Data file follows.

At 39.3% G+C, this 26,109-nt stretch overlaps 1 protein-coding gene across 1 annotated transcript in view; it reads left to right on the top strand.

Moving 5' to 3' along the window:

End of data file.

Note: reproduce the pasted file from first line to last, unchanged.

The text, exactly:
At 39.3% G+C, this 26,109-nt stretch overlaps 1 protein-coding gene across 1 annotated transcript in view; it reads left to right on the top strand.

Moving 5' to 3' along the window: